- Practicality: Aircraft carriers spend most of their time in the open ocean, not near major population centers, so chances are that most civilian airplanes, even those in distress, won’t ever come near an aircraft carrier to land on.
However, the only caveat to this is wartime. As with many other things, rules change, or are completely ignored during war. This likely includes this policy.
Chances are that if there was a serious threat to life (either to the pilot or to the crew) if the aircraft couldn’t land, or the person onboard the civilian aircraft was high profile enough, they’d be permitted to land.
The One Time it Happened
All that being said, there’s only one reported time when a civilian aircraft has successfully landed on an aircraft carrier runway.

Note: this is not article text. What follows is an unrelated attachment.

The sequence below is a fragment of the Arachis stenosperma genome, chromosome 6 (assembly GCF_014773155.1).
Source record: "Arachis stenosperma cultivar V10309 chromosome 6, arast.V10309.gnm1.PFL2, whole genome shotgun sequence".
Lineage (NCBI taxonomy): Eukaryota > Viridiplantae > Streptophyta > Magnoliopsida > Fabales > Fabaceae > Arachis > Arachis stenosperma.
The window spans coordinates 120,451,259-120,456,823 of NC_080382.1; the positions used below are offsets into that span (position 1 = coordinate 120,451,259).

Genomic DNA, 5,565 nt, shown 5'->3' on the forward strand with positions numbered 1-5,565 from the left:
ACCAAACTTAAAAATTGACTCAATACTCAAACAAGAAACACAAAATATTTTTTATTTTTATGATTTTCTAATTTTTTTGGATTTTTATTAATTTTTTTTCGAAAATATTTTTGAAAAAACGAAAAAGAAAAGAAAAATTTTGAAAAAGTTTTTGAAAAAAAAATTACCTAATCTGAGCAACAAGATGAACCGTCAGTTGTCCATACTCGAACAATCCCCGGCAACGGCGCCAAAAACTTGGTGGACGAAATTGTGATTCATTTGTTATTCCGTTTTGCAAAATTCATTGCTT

The date was April 30 1975. It was the end of the Vietnam War, and the US and what allies of their remained were hastily executing Operation Frequent Wind: the operation to evacuate all US personnel and their South Vietnamese allies from the country by helicopter before North Vietnamese forces took the capital of Saigon.
Unable to get on one of these helicopters, South Vietnam Air Force pilot Major Buong-Le made a decision that would ultimately save not only the lives of him and his family, but inadvertently make aviation history also: He’d steal a plane and land on a US aircraft carrier.
Heading for Con Son Island, Buong-Le hotwired a Cessna O-1 Bird Dog, a militarized variant of the Cessna 170. Cramming his wife and five children into the aircraft (which was only designed to seat two at most), space was limited to say the least.
Once airborne, he headed towards the South China Sea in the hopes of finding the US Navy’s Seventh Fleet.